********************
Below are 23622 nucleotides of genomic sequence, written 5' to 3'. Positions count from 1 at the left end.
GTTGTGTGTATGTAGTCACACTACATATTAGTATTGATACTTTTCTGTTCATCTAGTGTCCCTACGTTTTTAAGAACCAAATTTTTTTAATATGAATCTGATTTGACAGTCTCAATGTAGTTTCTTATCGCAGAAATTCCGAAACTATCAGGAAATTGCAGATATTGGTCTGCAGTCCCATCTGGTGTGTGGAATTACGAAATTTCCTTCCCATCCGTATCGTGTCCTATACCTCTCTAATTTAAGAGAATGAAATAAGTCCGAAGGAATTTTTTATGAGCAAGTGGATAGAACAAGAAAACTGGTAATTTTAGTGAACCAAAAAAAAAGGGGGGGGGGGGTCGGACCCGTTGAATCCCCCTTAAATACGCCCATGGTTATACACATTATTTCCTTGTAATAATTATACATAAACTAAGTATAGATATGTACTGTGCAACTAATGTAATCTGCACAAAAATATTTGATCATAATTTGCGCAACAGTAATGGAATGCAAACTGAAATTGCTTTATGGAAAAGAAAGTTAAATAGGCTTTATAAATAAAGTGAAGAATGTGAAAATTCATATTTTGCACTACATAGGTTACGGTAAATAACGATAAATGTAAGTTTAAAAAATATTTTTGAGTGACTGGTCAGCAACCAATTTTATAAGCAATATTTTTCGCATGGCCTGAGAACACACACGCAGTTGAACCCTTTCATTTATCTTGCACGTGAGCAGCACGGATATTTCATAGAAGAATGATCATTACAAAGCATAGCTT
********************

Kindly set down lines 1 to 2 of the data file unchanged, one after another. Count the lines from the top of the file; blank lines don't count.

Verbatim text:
Below are 23622 nucleotides of genomic sequence, written 5' to 3'. Positions count from 1 at the left end.
GTTGTGTGTATGTAGTCACACTACATATTAGTATTGATACTTTTCTGTTCATCTAGTGTCCCTACGTTTTTAAGAACCAAATTTTTTTAATATGAATCTGATTTGACAGTCTCAATGTAGTTTCTTATCGCAGAAATTCCGAAACTATCAGGAAATTGCAGATATTGGTCTGCAGTCCCATCTGGTGTGTGGAATTACGAAATTTCCTTCCCATCCGTATCGTGTCCTATACCTCTCTAATTTAAGAGAATGAAATAAGTCCGAAGGAATTTTTTATGAGCAAGTGGATAGAACAAGAAAACTGGTAATTTTAGTGAACCAAAAAAAAAGGGGGGGGGGGGTCGGACCCGTTGAATCCCCCTTAAATACGCCCATGGTTATACACATTATTTCCTTGTAATAATTATACATAAACTAAGTATAGATATGTACTGTGCAACTAATGTAATCTGCACAAAAATATTTGATCATAATTTGCGCAACAGTAATGGAATGCAAACTGAAATTGCTTTATGGAAAAGAAAGTTAAATAGGCTTTATAAATAAAGTGAAGAATGTGAAAATTCATATTTTGCACTACATAGGTTACGGTAAATAACGATAAATGTAAGTTTAAAAAATATTTTTGAGTGACTGGTCAGCAACCAATTTTATAAGCAATATTTTTCGCATGGCCTGAGAACACACACGCAGTTGAACCCTTTCATTTATCTTGCACGTGAGCAGCACGGATATTTCATAGAAGAATGATCATTACAAAGCATAGCTT